Keeping the Legacy Alive


What is Hemlock Woolly Adelgid?

Hemlock woolly adelgid (HWA) is an aphid-like insect that attacks and kills hemlock trees by feeding on nutrient and water storage cells at the base of needles. HWA can be spread by wind, animals, and human movement of nursery stock, logs, and other wood products.

Where was the initial detection of Hemlock Woolly Adelgid?

Hemlock woolly adelgid was first reported in Canada in British Columbia in the 1920s, and it was detected in Southwestern Nova Scotia in 2017. The first Eastern North American detection was in Richmond Virginia USA in 1951, on an ornamental hemlock from Asia.

How did Hemlock Woolly Adelgid arrive in Canada?

It is not known at this time how the hemlock woolly adelgid came into Canada, and the exact source will be difficult to determine. Dispersal of HWA occurs by wind, storms, hurricanes, birds, animals, and human movement of nursery stock, logs, and other wood products, including firewood.

What is the life cycle of the HWA?

The HWA is different than most of the insects found in the Northeast in that it is dormant through much of the growing season and active throughout much of the winter. HWA immatures (crawlers) settle onto twigs by mid-August and dormant. They neither feed nor develop during this period, until mid-October, when they come out of dormancy and resume feeding until approximately early March. As adults, they will now begin to produce eggs surrounded by ribbons of a white, waxy material that appears as small cotton balls lined up at the base of the needles. This is when most people become aware of their presence. These eggs will hatch, and a new generation will begin feeding. These crawlers will mature in late-May to early-June, another batch of eggs is produced, and the cycle begins again. All HWA are females and the vast majority of these are wingless. Head to the Phenology page to learn more.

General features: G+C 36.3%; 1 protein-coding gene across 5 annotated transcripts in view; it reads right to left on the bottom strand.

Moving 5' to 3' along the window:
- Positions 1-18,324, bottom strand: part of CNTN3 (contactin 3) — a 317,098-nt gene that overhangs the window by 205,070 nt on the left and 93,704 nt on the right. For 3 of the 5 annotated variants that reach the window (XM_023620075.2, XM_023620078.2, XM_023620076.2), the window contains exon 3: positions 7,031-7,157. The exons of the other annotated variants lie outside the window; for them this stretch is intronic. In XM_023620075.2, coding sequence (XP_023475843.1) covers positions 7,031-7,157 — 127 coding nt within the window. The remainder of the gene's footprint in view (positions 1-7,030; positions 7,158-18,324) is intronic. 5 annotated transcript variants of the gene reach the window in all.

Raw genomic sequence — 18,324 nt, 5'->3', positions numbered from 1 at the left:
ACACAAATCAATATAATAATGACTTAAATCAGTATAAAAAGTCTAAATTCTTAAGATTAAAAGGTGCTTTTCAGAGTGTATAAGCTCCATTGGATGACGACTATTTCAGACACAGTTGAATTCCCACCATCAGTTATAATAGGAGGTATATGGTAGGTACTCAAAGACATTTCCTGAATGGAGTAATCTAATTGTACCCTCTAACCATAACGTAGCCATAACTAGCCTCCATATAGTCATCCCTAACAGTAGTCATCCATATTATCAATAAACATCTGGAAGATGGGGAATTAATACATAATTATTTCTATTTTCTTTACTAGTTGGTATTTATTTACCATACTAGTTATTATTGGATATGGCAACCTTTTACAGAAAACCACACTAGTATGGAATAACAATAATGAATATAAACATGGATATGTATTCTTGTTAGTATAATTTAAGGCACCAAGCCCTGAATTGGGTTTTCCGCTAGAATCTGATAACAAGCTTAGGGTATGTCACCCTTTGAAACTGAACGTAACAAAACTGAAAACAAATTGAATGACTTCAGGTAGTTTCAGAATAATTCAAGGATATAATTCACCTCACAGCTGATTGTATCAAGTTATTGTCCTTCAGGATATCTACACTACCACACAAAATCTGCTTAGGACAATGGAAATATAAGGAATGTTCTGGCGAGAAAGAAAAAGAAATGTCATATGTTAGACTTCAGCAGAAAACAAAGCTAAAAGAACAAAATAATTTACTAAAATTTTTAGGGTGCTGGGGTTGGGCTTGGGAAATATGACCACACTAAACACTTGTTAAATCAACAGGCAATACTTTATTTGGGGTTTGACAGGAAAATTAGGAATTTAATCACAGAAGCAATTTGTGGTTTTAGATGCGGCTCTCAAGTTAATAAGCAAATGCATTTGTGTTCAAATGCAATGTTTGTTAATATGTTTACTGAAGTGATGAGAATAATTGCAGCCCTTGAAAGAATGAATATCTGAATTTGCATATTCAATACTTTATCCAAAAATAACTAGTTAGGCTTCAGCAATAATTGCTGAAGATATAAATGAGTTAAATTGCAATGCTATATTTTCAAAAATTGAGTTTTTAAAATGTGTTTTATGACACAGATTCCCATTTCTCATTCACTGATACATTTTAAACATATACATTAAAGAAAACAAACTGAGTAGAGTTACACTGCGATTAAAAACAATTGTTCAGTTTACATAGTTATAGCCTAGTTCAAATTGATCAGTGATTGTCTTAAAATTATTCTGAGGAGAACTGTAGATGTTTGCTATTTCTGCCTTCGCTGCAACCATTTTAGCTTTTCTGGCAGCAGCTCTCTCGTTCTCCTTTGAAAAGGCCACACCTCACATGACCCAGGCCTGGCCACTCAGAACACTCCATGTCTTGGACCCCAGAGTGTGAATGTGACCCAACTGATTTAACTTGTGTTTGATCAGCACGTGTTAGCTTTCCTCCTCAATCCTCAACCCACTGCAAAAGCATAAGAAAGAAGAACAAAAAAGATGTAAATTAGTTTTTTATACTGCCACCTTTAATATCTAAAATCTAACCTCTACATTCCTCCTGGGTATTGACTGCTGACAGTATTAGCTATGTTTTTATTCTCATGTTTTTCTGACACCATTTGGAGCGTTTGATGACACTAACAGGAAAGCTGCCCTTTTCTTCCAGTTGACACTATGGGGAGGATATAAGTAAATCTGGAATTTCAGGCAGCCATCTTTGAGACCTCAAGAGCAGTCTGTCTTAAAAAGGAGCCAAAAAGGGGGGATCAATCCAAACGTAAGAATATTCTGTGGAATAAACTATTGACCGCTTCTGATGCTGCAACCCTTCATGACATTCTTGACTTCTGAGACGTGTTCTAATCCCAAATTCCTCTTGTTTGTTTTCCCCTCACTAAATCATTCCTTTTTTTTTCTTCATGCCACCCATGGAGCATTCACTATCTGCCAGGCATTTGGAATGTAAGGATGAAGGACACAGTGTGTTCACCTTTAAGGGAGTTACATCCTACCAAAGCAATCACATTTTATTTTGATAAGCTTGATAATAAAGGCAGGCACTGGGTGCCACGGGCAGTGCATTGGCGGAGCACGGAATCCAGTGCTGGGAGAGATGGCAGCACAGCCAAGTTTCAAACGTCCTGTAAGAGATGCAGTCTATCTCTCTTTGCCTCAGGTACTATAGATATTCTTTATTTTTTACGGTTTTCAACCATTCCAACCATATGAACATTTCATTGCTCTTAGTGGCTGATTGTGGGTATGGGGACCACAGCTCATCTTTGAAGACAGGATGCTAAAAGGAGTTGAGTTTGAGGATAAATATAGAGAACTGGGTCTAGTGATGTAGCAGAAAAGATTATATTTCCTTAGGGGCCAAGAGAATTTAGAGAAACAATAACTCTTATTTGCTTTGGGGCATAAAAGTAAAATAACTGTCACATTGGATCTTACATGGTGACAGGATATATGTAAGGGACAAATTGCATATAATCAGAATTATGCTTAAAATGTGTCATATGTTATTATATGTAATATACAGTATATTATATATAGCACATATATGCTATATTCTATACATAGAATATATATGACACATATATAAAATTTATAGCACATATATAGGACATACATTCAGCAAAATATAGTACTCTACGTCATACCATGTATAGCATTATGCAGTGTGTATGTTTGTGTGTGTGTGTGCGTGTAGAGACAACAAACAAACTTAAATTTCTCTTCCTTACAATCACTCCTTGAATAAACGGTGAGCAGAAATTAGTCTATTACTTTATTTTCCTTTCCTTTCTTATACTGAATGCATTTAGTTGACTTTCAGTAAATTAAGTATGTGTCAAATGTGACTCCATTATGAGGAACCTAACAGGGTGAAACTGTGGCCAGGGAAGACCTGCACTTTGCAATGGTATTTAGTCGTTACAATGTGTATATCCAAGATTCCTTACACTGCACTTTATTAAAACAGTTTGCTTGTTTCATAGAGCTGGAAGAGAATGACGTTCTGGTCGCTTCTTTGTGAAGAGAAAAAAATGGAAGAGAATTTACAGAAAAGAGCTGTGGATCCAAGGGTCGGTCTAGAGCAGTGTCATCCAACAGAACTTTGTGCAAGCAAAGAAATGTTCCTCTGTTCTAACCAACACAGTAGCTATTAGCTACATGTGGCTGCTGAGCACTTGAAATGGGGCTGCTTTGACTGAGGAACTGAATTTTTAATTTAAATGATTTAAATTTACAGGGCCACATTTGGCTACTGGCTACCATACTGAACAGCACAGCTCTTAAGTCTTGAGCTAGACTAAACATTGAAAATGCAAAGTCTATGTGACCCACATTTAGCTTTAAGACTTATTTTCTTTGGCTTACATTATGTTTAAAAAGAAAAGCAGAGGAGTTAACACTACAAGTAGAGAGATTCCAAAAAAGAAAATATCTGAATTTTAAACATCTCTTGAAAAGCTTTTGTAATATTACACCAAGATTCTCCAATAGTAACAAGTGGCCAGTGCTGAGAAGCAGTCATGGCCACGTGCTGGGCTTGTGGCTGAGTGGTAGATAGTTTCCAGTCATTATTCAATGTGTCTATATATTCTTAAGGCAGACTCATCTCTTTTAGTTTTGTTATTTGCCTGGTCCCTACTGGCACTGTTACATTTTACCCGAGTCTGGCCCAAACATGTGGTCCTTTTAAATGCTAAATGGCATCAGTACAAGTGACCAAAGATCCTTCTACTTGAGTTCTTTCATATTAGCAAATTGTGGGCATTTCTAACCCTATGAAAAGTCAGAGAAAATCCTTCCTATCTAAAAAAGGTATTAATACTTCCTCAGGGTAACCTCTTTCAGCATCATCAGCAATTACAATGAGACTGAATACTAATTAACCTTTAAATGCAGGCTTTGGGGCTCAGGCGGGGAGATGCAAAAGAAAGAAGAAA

What is the potential for hemlock woolly adelgid to spread?